ARCHIVED - Ecologically friendly diagnostic tests for developing countries

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June 01, 2011— Ottawa, Ontario

Medical point-of-care tests (POCTs), also known as “labs on a chip,” have undergone explosive growth. And for good reason: they’re small, quick, easy-to-use, inexpensive, accurate and portable enough to diagnose a whole range of conditions — hundreds of kilometres from any traditional medical laboratory. 

Different point-of-care tests can confirm pregnancies or detect a wide range of bacteria and viruses harmful to humans, from diseases like tuberculosis to food-borne bacteria such as Listeria. In 2009, POCTs were used for nearly 100 million HIV tests, 70 million malaria tests and 3 million syphilis tests in the developing world alone. 

NRC technical officer Caroline Miville-Godin prepares a medical point-of-care test prototype.

NRC technical officer Caroline Miville-Godin prepares a medical point-of-care test prototype.

However, they have a downside. “Over time, a huge number of these devices will be accumulated,” says Dr. Teodor Veres of the NRC Industrial Materials Institute in Boucherville. “That poses an environmental problem — point-of-care tests become waste that needs to be recovered, handled and managed.” 

Environmental headache 

In Africa, physicians from the London School of Hygiene and Tropical Medicine have noticed masses of discarded single-use diagnostics piling up for safe disposal, and realized their popularity is creating a significant environmental headache. And so, about 18 months ago, an international consortium led by the London School approached NRC, looking for alternative designs and materials for POCTs with lower environmental and social costs.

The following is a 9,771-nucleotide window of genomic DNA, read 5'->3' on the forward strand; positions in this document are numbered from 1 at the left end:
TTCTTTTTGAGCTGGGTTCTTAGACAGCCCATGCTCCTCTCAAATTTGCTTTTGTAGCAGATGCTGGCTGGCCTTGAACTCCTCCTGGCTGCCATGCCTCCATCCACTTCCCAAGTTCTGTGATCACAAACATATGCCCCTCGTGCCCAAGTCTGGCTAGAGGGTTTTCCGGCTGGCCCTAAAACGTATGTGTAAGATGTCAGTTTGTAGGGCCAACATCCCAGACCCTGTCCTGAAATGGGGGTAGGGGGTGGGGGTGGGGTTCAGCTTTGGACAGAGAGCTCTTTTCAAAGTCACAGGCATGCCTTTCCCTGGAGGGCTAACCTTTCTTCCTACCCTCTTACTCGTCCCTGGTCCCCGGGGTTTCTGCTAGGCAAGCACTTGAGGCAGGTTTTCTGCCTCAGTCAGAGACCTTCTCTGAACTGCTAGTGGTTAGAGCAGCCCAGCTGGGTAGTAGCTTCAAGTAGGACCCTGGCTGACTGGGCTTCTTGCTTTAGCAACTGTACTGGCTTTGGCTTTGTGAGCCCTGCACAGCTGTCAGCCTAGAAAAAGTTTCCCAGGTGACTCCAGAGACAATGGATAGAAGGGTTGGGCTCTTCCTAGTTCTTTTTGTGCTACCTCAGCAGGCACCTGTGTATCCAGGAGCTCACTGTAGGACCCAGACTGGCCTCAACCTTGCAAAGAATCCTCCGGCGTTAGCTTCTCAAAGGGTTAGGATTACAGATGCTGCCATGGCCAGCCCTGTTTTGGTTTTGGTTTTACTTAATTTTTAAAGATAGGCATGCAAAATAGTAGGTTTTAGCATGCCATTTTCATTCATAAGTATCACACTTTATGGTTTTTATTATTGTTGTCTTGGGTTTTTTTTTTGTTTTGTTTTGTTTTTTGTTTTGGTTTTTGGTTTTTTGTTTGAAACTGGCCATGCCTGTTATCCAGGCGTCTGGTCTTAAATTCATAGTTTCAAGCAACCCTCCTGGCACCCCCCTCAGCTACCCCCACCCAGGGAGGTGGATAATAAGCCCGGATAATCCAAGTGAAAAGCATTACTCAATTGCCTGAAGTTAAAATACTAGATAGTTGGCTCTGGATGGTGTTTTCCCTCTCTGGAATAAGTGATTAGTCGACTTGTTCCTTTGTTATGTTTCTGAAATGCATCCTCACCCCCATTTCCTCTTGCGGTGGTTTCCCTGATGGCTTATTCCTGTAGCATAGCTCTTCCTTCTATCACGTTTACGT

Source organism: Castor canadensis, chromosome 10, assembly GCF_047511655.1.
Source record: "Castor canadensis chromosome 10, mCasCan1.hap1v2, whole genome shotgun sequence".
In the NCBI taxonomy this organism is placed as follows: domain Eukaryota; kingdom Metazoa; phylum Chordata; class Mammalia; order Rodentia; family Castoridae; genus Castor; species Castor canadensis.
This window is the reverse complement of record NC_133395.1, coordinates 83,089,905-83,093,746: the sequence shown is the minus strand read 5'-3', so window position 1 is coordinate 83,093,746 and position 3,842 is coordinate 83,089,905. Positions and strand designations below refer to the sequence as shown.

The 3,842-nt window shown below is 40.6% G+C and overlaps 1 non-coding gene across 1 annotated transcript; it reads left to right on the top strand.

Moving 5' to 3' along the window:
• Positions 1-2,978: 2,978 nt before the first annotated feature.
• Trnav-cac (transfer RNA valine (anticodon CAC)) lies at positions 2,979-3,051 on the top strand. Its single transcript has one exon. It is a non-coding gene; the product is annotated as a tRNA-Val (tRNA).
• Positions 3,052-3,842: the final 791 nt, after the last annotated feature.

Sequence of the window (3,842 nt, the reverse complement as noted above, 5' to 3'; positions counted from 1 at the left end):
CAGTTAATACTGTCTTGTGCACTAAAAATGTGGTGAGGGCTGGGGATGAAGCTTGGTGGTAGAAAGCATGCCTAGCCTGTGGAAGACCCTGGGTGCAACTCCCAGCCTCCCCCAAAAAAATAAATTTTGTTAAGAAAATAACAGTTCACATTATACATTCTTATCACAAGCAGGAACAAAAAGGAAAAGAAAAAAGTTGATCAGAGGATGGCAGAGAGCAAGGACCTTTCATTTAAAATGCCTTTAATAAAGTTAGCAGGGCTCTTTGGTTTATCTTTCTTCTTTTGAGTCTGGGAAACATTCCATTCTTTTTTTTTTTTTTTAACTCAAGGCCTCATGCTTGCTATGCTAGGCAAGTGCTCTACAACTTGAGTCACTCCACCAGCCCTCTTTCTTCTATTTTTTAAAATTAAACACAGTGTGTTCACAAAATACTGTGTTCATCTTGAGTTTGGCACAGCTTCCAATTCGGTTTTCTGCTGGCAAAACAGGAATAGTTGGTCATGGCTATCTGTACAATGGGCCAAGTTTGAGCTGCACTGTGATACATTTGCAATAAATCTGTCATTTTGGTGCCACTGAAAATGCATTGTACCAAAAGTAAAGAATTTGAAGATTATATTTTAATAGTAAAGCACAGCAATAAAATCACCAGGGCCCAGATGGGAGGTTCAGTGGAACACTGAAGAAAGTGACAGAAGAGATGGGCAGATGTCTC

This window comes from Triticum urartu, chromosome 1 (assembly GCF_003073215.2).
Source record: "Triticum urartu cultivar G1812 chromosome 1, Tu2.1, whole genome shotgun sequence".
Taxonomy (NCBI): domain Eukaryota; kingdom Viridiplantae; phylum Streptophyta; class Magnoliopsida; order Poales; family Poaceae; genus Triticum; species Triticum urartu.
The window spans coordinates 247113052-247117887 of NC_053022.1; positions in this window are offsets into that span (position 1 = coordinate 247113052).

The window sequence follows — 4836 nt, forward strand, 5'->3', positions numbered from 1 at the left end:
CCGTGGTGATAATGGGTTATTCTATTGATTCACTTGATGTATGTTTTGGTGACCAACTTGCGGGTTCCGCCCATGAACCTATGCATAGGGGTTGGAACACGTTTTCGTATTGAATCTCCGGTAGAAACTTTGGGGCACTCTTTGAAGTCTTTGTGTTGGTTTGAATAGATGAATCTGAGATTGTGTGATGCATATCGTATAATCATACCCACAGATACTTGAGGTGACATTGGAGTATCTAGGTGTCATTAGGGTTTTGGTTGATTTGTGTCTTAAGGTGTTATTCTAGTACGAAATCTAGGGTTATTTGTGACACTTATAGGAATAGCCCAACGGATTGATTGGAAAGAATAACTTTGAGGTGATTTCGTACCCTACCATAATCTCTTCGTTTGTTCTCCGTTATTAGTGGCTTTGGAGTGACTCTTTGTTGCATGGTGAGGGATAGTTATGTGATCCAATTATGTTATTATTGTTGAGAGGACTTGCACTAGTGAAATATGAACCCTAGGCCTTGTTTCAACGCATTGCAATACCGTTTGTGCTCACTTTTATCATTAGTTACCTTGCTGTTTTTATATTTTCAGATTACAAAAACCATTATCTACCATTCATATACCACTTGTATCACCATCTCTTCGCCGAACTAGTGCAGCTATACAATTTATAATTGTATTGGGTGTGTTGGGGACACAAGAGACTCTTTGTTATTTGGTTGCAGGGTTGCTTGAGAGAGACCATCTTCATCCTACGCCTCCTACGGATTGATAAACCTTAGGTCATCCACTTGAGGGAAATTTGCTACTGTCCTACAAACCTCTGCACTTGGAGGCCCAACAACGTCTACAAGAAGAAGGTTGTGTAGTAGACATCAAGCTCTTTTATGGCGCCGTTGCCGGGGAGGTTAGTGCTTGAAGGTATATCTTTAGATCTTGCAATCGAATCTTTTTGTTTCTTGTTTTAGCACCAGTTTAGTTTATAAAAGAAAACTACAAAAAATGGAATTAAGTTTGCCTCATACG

Medical waste should be burned when it poses a biohazard, or otherwise buried in a landfill. But petroleum-based plastics in discarded single-use tests can form new environmental contaminants themselves. 

Caroline Miville-Godin uses NRC’s multi-wafer hot-embossing equipment.

Caroline Miville-Godin uses NRC’s multi-wafer hot-embossing equipment.

To address these issues, NRC began working with the consortium and a manufacturer to make biodegradable tests a reality. Fortunately, it had a head start. Since 2007, a group led by Dr. Christian Bélanger has been developing biodegradable plastics based on renewable plant starches from sources such as triticale, a fast-growing hybrid grain found in Canada. Dr. Veres showed that developing countries could also use starch from locally available plants to manufacture biodegradable thermoplastics for POCTs. He calls the new technology “ecologically friendly rapid diagnostics.” 

Benefits of new technology 

NRC’s biodegradable plastic costs the same or less than petroleum-based plastic. More importantly, it composts without releasing dangerous leachates, usually breaking down completely in two to seven days. 

The NRC starch-based plastics can be inject-moulded or thermoformed on industrial scales using the same machines but at lower temperatures than petroleum-based plastics. 

Dr. Veres says the biodegradable plastic could be used for additional medical applications, such as disposable syringes — even the often elaborate packaging that protects medical items for delivery. Tens of millions of one-shot syringes are used in North America alone each year. 

“A huge mass of medical devices need to be disposed of,” he says. “If we produce ecologically friendly rapid diagnostics at low cost so that they can be deployed affordably, this will reduce the costs of treating people as well as the waste these tests can produce. At the end of the day, the whole value chain would be less costly.”

Related information

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